Ancillary revenue

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Ancillary revenue is revenue that is derived from goods or services other than a company's primary product offering. Examples include concessions at sporting events, pay-per-view movies offered by airlines, and carwash services sold by gas stations. Ancillary revenue may in some cases exceed primary revenues, leading to changes in business models.

Airline industry[edit]

In the airline industry, ancillary revenue is revenue from non-ticket sources, such as baggage fees and on-board food and services, and has become an important financial component for low-cost carriers (LCCs) in Europe, North America and other global regions.[citation needed] Ancillary revenue has been defined as, “Revenue beyond the sale of tickets that are generated by direct sales to passengers, or indirectly as a part of the travel experience.”[1] Ancillary revenue has been further defined to include these categories: à la carte features, commission-based products, and frequent flier activities.[2]

Types of ancillary services[edit]

Examples of ancillary services used to offset reduced ticket costs include pay-per-view television, shopping, internet gaming, car hire and hotel bookings[3]

Increase in the price of jet fuel has greatly impacted the economics of the airline business with oil prices near 100 US dollars per barrel during late 2007[citation needed]. Citing ancillary services, ryanair quoted profits due to a combined 20% growth in passenger volumes, a 1% decline in yields, and ancillary revenues growth of 54%. Ancillaries were stated to account for approximately 16% of total revenues[citation needed].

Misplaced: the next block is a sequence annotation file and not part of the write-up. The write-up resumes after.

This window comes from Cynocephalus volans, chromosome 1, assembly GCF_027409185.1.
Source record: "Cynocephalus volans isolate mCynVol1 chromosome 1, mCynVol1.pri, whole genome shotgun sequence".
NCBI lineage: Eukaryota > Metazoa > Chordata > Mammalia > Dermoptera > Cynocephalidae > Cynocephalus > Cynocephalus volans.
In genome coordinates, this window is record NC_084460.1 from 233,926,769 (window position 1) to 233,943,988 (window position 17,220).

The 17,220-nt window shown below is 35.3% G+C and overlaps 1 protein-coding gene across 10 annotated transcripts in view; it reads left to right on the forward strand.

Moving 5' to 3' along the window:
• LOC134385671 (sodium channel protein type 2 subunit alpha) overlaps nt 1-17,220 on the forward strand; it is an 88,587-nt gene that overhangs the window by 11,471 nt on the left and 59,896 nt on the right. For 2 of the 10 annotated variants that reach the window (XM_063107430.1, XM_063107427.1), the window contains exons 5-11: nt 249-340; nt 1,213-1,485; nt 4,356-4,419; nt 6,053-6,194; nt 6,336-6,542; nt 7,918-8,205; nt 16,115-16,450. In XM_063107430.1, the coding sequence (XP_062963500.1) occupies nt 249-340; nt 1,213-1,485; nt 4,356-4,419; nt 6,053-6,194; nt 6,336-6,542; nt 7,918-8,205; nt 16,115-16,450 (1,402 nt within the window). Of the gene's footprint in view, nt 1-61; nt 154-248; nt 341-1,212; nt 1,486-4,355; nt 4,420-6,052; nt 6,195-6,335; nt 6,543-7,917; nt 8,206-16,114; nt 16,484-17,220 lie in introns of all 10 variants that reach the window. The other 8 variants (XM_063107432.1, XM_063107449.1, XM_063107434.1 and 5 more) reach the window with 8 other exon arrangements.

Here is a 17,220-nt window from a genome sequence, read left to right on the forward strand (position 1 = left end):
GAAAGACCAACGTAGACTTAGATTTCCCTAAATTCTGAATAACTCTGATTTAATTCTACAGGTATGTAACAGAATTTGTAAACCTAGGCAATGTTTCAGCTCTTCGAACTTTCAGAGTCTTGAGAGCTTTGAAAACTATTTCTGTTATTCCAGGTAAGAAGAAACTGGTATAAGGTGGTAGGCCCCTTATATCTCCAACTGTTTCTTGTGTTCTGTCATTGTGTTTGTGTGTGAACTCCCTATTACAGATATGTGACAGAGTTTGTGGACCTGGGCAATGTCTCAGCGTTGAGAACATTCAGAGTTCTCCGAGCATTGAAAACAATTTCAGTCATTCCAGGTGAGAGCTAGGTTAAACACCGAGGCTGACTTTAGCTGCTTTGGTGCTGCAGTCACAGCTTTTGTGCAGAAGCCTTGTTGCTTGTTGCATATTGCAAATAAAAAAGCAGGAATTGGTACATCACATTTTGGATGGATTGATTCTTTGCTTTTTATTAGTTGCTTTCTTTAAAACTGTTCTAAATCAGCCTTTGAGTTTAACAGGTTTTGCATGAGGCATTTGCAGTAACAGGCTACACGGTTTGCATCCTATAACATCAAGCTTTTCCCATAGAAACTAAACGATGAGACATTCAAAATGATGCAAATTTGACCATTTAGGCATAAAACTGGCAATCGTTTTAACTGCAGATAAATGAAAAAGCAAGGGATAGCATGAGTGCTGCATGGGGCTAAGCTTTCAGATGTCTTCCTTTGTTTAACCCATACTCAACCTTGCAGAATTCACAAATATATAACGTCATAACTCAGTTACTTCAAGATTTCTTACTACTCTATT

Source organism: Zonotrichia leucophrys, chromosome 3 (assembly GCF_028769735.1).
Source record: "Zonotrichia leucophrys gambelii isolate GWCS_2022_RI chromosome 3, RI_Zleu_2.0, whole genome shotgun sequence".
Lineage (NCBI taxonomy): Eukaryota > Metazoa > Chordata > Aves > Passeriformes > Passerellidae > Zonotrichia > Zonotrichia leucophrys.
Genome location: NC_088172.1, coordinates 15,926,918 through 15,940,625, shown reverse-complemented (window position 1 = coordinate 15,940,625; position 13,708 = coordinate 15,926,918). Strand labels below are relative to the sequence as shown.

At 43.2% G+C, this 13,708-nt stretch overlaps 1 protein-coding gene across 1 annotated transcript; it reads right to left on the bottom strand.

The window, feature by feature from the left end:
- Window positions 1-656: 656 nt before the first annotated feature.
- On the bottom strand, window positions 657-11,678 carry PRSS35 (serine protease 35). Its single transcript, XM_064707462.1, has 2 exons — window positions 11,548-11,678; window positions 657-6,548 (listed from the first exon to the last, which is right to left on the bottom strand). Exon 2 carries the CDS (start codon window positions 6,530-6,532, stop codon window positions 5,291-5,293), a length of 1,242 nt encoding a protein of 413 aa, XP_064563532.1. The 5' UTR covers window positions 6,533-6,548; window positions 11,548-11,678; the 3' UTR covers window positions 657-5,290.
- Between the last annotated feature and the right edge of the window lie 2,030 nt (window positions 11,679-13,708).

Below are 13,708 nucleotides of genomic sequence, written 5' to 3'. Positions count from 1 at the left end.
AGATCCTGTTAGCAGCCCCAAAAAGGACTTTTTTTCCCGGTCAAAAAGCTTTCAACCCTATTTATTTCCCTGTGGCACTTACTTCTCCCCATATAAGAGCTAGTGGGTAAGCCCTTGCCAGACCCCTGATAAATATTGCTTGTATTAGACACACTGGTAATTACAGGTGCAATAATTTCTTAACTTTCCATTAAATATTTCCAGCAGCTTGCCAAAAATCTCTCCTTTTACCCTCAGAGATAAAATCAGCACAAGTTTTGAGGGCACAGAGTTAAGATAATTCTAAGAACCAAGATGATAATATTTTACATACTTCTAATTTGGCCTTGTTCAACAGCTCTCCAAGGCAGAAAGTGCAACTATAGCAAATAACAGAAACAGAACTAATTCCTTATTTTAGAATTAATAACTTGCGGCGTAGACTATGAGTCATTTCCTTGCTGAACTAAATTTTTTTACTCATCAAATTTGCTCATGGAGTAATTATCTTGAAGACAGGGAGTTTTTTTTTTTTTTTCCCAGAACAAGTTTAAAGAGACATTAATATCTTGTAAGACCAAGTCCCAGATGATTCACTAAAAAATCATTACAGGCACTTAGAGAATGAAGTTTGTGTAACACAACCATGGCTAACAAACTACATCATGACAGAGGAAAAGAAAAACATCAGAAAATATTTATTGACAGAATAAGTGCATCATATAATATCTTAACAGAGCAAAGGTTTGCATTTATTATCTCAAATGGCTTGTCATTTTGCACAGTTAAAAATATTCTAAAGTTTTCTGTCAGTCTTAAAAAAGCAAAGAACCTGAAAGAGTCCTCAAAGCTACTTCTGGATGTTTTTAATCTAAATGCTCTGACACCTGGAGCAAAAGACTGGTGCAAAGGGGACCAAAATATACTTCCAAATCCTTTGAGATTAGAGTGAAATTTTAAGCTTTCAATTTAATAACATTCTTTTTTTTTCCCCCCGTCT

The following lists total ancillary revenue reported by these airlines for fiscal year 2006: easyJet €189,476,508,[4] Aer Lingus €63,407,000,[5] SkyEurope €10,827,000,[6] AirAsia (Malaysia) €22,713,479.[7]

According to a study published by Amadeus and IdeaWorks, airlines’ ancillary revenues will increase from $13.5 billion in 2009 to $22.6 billion in 2010.[8] In 2009 United Airlines had a total of about $1.5 billion in ancillary revenues; for many airlines ancillary revenues accounted for a huge part of their total revenues, like Allegiant (29.2%), Spirit Airlines (23.9%) and RyanAir (22.2%).[9]

Passenger reaction[edit]

Airlines can differentiate their product and potentially boost their revenues by "unbundling" the travel experience by charging separate fees for services such as checked baggage and beverages served on board.[10] Low cost carriers such as easyJet and Ryanair have generated significant profit from ancillary revenue. However, the consumer backlash from charging fees (for services included in the price of a ticket by other airlines) can damage a carrier's reputation. For example, "European Skyway Robbery" was the headline written by noted travel columnist Peter Greenberg to warn consumers of abusive overcharging for baggage fees in Europe by easyJet and other carriers.[11] The world's largest carriers are not immune from the public backlash against aggressive ancillary revenue actions. British Airways also wanted to boost its ancillary revenue with higher baggage fees during 2007. The carrier eventually backed down after the public outcry became too great.[12] These have led service-conscious airlines towards seeking ways to increase ancillary revenue without hurting their brand.[13]